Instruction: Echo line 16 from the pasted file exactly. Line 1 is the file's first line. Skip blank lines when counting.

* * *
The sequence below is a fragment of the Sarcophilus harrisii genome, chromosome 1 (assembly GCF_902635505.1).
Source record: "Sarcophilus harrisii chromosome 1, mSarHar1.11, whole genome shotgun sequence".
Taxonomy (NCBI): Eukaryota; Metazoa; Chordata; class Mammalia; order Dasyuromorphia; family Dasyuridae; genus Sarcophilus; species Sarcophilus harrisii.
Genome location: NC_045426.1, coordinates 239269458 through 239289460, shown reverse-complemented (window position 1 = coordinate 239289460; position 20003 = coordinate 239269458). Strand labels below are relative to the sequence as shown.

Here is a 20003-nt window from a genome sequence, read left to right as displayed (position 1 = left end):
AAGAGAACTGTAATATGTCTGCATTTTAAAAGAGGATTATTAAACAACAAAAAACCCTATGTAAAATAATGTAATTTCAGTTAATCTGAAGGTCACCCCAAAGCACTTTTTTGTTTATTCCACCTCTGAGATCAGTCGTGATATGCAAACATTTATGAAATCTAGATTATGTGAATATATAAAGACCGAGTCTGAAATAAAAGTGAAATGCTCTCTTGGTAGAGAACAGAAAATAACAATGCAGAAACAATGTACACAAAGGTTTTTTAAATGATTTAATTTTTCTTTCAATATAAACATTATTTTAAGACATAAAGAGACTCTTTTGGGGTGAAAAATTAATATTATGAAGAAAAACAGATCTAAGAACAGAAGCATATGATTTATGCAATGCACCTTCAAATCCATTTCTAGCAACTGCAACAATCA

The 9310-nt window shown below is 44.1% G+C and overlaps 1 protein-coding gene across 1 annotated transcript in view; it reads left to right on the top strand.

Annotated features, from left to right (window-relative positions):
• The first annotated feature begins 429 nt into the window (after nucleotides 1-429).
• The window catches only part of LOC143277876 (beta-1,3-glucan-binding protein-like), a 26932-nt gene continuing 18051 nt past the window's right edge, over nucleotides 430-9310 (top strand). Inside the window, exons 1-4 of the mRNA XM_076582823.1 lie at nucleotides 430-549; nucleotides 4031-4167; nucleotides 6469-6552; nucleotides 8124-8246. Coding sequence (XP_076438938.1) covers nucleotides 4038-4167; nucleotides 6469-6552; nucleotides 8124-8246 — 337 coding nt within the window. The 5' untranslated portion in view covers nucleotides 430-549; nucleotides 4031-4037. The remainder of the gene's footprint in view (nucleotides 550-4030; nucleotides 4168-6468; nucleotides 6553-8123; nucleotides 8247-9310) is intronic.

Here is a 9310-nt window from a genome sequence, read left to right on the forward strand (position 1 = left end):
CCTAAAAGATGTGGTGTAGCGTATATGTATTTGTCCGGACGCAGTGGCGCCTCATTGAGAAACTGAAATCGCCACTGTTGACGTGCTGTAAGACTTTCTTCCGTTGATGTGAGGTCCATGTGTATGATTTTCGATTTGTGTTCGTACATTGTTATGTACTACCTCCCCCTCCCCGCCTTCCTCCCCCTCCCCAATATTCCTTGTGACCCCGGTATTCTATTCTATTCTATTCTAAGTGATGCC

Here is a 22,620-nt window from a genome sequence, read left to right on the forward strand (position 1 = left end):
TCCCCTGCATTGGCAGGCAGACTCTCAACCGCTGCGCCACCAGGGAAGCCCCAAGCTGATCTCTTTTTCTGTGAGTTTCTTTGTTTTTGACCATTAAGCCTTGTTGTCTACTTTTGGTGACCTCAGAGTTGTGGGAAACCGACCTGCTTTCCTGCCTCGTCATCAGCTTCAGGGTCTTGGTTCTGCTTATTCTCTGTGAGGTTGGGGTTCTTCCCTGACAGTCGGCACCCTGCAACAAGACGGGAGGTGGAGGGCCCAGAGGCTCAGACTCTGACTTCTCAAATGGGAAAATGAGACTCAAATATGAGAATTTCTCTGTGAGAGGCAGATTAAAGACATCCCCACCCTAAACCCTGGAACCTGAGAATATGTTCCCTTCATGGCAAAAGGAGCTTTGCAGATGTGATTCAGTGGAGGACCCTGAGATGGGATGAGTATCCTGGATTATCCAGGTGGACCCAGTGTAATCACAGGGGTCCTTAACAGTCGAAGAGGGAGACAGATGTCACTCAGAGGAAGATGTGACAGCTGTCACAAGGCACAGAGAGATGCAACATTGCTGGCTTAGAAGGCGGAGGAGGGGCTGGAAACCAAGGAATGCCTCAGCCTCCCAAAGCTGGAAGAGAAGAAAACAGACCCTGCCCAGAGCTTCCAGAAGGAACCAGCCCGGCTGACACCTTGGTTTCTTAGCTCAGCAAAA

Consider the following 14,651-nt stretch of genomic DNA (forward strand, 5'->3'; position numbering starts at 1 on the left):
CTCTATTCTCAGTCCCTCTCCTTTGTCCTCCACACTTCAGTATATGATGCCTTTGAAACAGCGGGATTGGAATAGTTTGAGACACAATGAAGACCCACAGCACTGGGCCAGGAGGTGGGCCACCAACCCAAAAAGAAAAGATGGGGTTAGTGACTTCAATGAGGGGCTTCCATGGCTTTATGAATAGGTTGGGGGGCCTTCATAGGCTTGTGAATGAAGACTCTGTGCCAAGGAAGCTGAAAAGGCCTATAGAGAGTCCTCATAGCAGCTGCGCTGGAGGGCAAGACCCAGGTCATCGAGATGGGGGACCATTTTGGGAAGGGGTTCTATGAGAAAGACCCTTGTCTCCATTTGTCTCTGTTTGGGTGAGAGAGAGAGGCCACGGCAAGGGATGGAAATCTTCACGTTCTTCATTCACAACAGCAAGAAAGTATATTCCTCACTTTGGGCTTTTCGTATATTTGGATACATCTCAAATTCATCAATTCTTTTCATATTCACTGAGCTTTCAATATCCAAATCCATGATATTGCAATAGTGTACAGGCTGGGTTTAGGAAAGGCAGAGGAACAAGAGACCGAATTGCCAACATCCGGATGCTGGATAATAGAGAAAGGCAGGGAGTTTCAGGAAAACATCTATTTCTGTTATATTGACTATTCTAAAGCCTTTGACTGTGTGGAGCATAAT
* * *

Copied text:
CTCTATTCTCAGTCCCTCTCCTTTGTCCTCCACACTTCAGTATATGATGCCTTTGAAACAGCGGGATTGGAATAGTTTGAGACACAATGAAGACCCACAGCACTGGGCCAGGAGGTGGGCCACCAACCCAAAAAGAAAAGATGGGGTTAGTGACTTCAATGAGGGGCTTCCATGGCTTTATGAATAGGTTGGGGGGCCTTCATAGGCTTGTGAATGAAGACTCTGTGCCAAGGAAGCTGAAAAGGCCTATAGAGAGTCCTCATAGCAGCTGCGCTGGAGGGCAAGACCCAGGTCATCGAGATGGGGGACCATTTTGGGAAGGGGTTCTATGAGAAAGACCCTTGTCTCCATTTGTCTCTGTTTGGGTGAGAGAGAGAGGCCACGGCAAGGGATGGAAATCTTCACGTTCTTCATTCACAACAGCAAGAAAGTATATTCCTCACTTTGGGCTTTTCGTATATTTGGATACATCTCAAATTCATCAATTCTTTTCATATTCACTGAGCTTTCAATATCCAAATCCATGATATTGCAATAGTGTACAGGCTGGGTTTAGGAAAGGCAGAGGAACAAGAGACCGAATTGCCAACATCCGGATGCTGGATAATAGAGAAAGGCAGGGAGTTTCAGGAAAACATCTATTTCTGTTATATTGACTATTCTAAAGCCTTTGACTGTGTGGAGCATAAT